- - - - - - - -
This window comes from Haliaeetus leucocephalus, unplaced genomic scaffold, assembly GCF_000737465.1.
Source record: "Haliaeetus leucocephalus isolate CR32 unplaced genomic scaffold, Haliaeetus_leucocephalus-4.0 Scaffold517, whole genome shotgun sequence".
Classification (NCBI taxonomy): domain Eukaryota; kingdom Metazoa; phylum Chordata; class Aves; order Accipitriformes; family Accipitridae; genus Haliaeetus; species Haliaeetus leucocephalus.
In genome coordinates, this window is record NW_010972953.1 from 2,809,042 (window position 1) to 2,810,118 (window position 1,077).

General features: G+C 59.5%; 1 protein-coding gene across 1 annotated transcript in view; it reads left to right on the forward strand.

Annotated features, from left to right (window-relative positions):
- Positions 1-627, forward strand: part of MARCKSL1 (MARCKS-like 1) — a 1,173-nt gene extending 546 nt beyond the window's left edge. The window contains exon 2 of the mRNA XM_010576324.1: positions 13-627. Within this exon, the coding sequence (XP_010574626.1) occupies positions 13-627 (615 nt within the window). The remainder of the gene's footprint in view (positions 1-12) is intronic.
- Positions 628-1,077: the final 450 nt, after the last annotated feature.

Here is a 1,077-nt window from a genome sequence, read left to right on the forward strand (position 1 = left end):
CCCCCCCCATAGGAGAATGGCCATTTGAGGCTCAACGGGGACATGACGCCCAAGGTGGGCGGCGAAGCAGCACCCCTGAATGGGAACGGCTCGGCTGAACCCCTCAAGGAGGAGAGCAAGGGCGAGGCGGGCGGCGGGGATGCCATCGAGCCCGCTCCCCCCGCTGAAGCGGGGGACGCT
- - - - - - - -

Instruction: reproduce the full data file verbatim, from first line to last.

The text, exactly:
This window comes from Haliaeetus leucocephalus, unplaced genomic scaffold, assembly GCF_000737465.1.
Source record: "Haliaeetus leucocephalus isolate CR32 unplaced genomic scaffold, Haliaeetus_leucocephalus-4.0 Scaffold517, whole genome shotgun sequence".
Classification (NCBI taxonomy): domain Eukaryota; kingdom Metazoa; phylum Chordata; class Aves; order Accipitriformes; family Accipitridae; genus Haliaeetus; species Haliaeetus leucocephalus.
In genome coordinates, this window is record NW_010972953.1 from 2,809,042 (window position 1) to 2,810,118 (window position 1,077).

General features: G+C 59.5%; 1 protein-coding gene across 1 annotated transcript in view; it reads left to right on the forward strand.

Annotated features, from left to right (window-relative positions):
- Positions 1-627, forward strand: part of MARCKSL1 (MARCKS-like 1) — a 1,173-nt gene extending 546 nt beyond the window's left edge. The window contains exon 2 of the mRNA XM_010576324.1: positions 13-627. Within this exon, the coding sequence (XP_010574626.1) occupies positions 13-627 (615 nt within the window). The remainder of the gene's footprint in view (positions 1-12) is intronic.
- Positions 628-1,077: the final 450 nt, after the last annotated feature.

Here is a 1,077-nt window from a genome sequence, read left to right on the forward strand (position 1 = left end):
CCCCCCCCATAGGAGAATGGCCATTTGAGGCTCAACGGGGACATGACGCCCAAGGTGGGCGGCGAAGCAGCACCCCTGAATGGGAACGGCTCGGCTGAACCCCTCAAGGAGGAGAGCAAGGGCGAGGCGGGCGGCGGGGATGCCATCGAGCCCGCTCCCCCCGCTGAAGCGGGGGACGCT